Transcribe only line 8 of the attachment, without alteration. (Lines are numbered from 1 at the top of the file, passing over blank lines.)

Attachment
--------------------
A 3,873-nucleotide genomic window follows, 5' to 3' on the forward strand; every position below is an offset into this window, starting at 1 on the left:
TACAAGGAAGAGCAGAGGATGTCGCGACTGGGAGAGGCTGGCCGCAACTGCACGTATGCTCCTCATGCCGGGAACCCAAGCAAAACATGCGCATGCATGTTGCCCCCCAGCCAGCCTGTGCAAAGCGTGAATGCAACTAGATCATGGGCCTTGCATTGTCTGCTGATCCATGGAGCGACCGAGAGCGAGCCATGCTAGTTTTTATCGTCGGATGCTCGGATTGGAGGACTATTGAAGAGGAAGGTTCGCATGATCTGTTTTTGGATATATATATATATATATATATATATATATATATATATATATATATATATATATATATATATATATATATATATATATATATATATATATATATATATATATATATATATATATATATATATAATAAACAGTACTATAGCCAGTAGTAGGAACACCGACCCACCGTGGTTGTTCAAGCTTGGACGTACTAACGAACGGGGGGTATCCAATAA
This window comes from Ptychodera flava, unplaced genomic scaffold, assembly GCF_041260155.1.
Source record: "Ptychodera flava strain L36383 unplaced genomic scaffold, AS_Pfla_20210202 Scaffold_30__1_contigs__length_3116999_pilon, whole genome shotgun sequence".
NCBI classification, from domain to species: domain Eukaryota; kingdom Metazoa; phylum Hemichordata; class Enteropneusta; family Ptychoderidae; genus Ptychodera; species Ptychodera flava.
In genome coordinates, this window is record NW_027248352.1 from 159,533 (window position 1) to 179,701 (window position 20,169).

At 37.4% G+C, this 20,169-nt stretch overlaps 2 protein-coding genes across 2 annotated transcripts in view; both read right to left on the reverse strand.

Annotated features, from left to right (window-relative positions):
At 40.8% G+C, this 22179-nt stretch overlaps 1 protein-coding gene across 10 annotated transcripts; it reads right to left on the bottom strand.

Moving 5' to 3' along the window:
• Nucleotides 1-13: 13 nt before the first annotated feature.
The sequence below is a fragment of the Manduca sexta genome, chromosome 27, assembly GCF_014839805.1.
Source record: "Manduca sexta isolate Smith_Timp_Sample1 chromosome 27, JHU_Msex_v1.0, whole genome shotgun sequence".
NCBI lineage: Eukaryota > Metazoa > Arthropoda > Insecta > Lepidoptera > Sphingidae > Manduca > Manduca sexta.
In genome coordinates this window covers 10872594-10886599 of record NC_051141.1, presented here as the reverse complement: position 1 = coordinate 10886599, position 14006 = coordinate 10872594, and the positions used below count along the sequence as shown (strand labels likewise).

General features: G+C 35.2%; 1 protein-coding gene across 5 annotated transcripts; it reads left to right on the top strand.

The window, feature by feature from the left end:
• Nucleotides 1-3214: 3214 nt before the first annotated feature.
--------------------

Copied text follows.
Annotated features, from left to right (window-relative positions):